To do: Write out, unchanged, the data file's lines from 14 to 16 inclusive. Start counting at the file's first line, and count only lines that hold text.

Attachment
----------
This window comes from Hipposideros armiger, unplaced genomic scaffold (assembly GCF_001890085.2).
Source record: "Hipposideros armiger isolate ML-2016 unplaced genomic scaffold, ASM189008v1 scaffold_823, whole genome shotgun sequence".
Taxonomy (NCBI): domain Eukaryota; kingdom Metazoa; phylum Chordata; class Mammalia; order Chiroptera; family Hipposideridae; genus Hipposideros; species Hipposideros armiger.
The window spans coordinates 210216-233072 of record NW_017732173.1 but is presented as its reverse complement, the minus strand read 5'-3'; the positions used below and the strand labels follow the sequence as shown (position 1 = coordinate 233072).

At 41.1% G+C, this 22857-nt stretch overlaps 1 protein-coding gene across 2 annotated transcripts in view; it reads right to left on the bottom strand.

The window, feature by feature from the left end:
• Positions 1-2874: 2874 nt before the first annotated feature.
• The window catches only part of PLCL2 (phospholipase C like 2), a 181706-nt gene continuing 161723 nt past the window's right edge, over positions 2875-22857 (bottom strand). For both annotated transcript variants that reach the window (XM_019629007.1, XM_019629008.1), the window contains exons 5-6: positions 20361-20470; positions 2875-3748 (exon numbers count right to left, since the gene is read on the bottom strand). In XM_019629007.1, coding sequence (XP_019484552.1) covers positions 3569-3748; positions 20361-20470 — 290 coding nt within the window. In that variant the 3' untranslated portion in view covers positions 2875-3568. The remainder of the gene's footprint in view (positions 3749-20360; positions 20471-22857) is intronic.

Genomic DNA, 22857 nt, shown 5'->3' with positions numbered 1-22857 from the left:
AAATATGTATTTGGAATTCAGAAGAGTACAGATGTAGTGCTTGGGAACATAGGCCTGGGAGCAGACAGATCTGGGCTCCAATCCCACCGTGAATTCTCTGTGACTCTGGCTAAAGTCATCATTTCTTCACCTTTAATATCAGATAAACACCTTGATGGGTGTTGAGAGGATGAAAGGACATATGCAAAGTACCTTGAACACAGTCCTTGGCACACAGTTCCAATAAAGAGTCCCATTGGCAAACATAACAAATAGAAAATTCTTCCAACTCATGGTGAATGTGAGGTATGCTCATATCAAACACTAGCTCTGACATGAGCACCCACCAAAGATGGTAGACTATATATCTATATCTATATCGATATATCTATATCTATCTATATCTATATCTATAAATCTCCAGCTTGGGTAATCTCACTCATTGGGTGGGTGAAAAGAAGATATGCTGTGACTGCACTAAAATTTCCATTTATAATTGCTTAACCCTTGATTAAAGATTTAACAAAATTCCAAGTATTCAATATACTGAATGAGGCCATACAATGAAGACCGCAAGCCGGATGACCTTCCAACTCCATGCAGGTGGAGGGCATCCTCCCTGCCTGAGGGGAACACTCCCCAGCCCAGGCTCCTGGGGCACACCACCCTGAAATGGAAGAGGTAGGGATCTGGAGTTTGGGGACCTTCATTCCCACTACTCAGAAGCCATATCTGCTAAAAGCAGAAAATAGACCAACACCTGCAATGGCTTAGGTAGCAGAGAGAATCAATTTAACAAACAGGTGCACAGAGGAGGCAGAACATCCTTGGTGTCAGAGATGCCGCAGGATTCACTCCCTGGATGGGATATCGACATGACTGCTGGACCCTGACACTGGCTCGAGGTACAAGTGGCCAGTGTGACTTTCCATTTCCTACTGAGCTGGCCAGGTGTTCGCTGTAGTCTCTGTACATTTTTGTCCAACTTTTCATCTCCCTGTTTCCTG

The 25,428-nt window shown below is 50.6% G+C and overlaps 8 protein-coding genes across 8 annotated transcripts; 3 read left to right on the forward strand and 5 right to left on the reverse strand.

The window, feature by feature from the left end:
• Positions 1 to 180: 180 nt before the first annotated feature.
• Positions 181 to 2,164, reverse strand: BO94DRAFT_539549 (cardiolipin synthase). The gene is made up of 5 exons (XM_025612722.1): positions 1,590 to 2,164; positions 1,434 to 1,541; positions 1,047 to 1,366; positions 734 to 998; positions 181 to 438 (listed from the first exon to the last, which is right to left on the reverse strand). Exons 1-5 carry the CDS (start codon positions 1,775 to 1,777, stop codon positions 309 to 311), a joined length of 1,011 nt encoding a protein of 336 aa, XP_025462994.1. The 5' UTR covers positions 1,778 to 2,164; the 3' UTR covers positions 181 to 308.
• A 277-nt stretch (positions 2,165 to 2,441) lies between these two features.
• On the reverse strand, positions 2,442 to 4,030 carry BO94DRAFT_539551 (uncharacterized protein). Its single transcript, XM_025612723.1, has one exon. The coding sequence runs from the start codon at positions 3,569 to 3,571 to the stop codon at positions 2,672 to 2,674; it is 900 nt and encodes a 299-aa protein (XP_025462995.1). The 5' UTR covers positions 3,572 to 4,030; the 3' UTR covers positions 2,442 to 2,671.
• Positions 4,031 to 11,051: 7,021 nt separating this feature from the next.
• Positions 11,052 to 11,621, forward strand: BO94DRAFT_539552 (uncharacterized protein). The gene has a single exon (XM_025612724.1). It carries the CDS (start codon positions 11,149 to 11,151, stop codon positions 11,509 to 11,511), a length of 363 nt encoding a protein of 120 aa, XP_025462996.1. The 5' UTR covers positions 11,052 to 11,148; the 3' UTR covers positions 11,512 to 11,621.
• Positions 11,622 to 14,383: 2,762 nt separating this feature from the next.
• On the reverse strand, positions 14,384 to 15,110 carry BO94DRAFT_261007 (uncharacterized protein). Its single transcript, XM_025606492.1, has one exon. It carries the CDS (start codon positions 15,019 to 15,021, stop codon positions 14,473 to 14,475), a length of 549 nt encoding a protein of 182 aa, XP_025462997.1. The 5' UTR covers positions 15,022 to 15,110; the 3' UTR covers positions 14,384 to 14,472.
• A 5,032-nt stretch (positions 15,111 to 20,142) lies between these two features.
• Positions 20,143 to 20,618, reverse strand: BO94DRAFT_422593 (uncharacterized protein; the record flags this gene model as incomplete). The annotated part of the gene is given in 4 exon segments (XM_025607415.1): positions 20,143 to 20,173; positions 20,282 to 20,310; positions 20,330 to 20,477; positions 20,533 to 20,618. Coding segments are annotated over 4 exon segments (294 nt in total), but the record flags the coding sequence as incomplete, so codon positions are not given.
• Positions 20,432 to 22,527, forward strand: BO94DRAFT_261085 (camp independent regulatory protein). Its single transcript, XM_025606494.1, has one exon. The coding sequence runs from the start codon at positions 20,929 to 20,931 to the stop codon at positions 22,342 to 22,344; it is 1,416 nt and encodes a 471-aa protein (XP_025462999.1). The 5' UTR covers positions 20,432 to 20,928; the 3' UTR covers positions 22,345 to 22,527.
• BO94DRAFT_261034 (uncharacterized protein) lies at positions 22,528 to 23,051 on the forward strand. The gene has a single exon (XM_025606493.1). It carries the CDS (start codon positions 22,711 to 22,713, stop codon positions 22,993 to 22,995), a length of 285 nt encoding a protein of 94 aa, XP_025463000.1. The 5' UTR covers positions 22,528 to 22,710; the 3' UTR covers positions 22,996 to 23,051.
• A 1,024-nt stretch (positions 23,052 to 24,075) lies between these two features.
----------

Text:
• Positions 181 to 2,164, reverse strand: BO94DRAFT_539549 (cardiolipin synthase). The gene is made up of 5 exons (XM_025612722.1): positions 1,590 to 2,164; positions 1,434 to 1,541; positions 1,047 to 1,366; positions 734 to 998; positions 181 to 438 (listed from the first exon to the last, which is right to left on the reverse strand). Exons 1-5 carry the CDS (start codon positions 1,775 to 1,777, stop codon positions 309 to 311), a joined length of 1,011 nt encoding a protein of 336 aa, XP_025462994.1. The 5' UTR covers positions 1,778 to 2,164; the 3' UTR covers positions 181 to 308.
• A 277-nt stretch (positions 2,165 to 2,441) lies between these two features.
• On the reverse strand, positions 2,442 to 4,030 carry BO94DRAFT_539551 (uncharacterized protein). Its single transcript, XM_025612723.1, has one exon. The coding sequence runs from the start codon at positions 3,569 to 3,571 to the stop codon at positions 2,672 to 2,674; it is 900 nt and encodes a 299-aa protein (XP_025462995.1). The 5' UTR covers positions 3,572 to 4,030; the 3' UTR covers positions 2,442 to 2,671.